Why you should trust your gut instinct
Have you ever been sat in your car at a junction, perhaps waiting for the traffic lights to change, and you’ve somehow known the person in the car waiting next to you is looking at you? So you take a quick, surreptitious glance and invariably, you’re absolutely right. At this point you often decide to stop singing!
Have you ever sensed when a young child in your care was about to dart across a road? Or, did you ever get the feeling that someone, often a friend or relative, was going to call you just before they did? Perhaps you even knew if it was bad news?
All these are examples of when we use our intuition, also known as hunches or our gut feeling.
Intuition has been defined as a higher form of instinct, something animals have relied upon for millenniums. It’s a mental process that gives us the ability to know something without analytic reasoning, bridging the gap between the conscious and sub-conscious parts of our mind.
And perhaps it’s unfortunate that, in our modern times, intuition has been placed lower in importance than more accepted ‘cool-headed’ logic in arriving at decisions. Most of us would be a tad reluctant to admit we used our instincts in decision-making, especially at work. We may be embarrassed to say that we follow our hunches (unless we’re in the bookies) and consequently we’ve reduced our ability to use the power of our own instincts when we need them most.
One of the problems we’ve had with relying on intuition is that it’s hard to measure its effectiveness. Some would say it’s hard to even prove we possess it at all. However, earlier this year the publication Psychological Science published the results of a study which not only proved we have it, but also provided evidence that people can use their intuition to make faster, more accurate and more confident decisions.
In the new study, the researchers came up with a series of experiments to determine whether people were using their intuition to help guide their decision- making or judgment. The boffins defined intuition as the influence of “non-conscious emotional information” from the body or the brain, such as an instinctual feeling or sensation.
Our brains are receiving sub-conscious, or subliminal, messages constantly, both positive and negative. Many of these messages never become conscious thought but they all contribute to our intuition. And they can be just as reliable as a source of accurate information as our conscious reasoning.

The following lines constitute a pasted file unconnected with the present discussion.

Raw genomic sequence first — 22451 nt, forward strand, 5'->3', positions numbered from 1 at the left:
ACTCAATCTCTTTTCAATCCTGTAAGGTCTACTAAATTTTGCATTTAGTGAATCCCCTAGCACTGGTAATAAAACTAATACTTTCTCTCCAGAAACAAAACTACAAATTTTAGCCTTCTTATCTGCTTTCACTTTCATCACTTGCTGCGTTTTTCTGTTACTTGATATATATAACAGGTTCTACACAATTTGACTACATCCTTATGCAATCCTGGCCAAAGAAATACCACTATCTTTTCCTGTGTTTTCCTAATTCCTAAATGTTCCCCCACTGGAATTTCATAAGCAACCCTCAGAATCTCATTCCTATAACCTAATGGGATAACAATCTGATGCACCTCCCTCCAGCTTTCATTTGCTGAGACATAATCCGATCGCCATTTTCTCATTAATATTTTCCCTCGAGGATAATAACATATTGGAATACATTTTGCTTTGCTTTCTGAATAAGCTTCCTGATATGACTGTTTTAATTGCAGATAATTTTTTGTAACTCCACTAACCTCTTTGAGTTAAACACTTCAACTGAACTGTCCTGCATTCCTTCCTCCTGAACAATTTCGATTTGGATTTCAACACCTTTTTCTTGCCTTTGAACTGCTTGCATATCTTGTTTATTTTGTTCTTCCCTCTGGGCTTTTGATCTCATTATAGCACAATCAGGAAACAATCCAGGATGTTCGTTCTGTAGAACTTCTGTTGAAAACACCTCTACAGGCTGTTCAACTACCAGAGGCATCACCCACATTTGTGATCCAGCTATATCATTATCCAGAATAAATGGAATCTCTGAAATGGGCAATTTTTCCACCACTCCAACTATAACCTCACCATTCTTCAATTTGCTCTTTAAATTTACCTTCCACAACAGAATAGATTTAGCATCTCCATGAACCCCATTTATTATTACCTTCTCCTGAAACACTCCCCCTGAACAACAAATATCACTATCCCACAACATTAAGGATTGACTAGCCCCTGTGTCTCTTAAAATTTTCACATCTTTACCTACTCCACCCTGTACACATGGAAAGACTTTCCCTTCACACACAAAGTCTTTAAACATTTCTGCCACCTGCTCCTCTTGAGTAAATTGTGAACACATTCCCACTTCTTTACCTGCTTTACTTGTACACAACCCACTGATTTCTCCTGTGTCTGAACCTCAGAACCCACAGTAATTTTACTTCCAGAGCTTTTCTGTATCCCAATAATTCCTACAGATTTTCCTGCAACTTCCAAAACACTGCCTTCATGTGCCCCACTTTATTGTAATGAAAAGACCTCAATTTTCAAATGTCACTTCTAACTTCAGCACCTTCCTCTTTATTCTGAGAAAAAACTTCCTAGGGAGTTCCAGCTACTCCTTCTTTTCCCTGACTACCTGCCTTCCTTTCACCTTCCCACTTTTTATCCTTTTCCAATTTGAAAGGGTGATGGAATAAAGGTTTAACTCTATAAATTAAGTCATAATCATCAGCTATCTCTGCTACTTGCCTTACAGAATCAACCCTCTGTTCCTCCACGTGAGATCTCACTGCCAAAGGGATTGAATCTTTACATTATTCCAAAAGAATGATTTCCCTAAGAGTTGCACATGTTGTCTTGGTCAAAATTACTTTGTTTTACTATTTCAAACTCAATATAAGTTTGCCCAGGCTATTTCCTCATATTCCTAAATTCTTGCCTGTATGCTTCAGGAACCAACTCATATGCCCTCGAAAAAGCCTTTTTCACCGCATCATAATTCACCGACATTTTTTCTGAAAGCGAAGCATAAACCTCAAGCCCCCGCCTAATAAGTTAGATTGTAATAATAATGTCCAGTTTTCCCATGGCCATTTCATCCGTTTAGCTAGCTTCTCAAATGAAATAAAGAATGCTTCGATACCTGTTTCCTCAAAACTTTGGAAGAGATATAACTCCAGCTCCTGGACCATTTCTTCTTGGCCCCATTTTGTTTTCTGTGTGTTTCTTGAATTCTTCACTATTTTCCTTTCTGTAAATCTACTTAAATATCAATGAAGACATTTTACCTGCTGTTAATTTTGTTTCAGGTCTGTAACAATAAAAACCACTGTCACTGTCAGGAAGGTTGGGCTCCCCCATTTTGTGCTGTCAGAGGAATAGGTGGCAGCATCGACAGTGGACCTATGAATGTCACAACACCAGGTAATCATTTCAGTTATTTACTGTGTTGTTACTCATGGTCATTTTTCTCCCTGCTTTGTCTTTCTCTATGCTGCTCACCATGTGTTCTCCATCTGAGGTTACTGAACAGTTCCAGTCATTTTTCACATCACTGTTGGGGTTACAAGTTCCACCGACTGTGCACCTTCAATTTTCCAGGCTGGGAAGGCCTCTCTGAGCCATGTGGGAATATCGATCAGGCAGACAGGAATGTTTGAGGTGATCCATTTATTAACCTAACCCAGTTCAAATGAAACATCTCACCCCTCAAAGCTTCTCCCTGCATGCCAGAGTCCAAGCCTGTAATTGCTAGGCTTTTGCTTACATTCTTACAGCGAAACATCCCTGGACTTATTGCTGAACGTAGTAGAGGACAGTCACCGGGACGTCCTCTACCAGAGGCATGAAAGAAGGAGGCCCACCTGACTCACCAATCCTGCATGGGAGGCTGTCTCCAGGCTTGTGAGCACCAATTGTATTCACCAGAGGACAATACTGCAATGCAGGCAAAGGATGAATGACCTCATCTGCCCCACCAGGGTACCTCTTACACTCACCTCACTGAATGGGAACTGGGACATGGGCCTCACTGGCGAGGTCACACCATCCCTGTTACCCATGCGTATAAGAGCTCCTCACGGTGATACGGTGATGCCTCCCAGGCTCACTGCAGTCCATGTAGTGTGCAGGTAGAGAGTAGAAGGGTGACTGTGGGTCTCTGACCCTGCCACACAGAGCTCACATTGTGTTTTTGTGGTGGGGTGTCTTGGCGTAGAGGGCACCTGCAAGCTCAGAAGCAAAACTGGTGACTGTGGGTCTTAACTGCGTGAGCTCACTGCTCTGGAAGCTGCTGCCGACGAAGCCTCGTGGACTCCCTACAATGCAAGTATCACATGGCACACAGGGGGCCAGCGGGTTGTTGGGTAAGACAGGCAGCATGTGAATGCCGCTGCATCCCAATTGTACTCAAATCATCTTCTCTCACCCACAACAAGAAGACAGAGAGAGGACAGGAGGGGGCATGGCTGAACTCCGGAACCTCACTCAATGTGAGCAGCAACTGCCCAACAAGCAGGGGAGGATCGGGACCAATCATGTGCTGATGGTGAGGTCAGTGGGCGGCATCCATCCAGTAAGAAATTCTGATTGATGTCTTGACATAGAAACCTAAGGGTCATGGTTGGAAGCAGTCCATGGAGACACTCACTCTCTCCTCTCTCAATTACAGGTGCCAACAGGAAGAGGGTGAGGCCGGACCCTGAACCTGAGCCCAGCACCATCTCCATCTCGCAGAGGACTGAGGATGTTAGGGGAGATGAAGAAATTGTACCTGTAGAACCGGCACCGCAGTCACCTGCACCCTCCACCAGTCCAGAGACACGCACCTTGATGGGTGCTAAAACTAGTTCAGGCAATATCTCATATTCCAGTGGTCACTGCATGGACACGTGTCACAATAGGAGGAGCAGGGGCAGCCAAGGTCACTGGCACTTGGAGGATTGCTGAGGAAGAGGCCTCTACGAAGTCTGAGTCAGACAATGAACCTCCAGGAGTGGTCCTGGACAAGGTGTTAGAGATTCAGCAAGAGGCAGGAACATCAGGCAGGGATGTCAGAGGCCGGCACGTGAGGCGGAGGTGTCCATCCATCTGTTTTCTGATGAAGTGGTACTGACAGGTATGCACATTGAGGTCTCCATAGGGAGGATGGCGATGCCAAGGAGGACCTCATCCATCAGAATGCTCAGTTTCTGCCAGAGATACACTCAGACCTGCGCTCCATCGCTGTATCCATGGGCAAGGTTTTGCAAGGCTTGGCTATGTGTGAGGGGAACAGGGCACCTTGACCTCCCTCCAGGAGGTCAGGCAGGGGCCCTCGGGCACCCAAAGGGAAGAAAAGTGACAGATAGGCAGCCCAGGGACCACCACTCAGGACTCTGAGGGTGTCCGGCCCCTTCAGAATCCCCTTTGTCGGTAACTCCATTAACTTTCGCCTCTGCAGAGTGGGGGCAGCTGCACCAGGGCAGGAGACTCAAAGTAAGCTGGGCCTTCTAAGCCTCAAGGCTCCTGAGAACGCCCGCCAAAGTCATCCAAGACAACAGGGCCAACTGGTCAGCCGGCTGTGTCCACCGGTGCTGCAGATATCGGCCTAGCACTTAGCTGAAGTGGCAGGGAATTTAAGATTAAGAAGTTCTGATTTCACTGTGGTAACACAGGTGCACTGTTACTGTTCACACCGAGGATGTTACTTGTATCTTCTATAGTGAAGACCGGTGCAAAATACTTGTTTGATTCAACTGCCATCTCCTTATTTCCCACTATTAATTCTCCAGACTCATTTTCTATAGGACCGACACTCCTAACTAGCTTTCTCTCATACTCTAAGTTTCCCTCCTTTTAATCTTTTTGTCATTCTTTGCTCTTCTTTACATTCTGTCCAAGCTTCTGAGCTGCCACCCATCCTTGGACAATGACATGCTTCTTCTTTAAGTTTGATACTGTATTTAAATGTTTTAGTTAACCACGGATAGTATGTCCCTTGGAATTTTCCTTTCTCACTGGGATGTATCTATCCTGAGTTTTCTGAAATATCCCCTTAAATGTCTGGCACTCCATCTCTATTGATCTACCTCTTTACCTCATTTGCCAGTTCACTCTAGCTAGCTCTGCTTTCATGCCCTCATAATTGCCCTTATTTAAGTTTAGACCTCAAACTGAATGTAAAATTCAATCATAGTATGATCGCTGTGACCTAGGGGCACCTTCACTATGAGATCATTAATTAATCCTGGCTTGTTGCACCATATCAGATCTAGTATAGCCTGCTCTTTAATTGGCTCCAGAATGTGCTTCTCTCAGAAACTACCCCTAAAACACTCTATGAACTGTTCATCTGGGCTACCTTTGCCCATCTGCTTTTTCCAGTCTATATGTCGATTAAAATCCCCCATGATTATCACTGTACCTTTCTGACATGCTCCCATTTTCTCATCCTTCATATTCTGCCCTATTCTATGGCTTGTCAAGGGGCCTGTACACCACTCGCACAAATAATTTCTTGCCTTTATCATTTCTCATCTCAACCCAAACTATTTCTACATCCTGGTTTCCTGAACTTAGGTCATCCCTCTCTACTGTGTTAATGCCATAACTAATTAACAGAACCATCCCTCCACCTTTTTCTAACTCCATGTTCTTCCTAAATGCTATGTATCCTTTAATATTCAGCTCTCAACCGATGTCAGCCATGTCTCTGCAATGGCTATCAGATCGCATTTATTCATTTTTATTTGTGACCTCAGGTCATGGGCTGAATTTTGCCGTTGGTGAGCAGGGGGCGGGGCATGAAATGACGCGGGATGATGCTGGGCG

The experiments also suggested that the participants became better at using their intuition over time. Just as people can become more comfortable making decisions when they apply logic and reasoning, they may also become more adept at trusting their intuition when they use it more frequently.
As humans we can choose to use both intuition and logical thinking. But both have equal place. And being able to recognise when our gut feeling is trying to tell us something can be absolutely vital, particularly in communication with others.
Often we can sense something is wrong, but the person may not have spoken. It could be the silence, a dip in energy levels or our noticing an ‘atmosphere’. In reality, our brain is receiving messages which translate into these feelings and they are likely just as valid as more overt signals.
Recognising and listening to our ‘inner voice’ can help us to become more aware of the non-verbal signals from others, thus increasing our understanding, empathy and appreciation.
So, like most of our physical and mental powers, regularly exercising our gut feeling can dramatically improve our powers of intuition. And while it would be wrong to fly in the face of logic or rational thinking, harnessing both instinct and reason ensures we have two powerful allies in helping us to make sense of the world we live in…and boy, wouldn’t that be nice?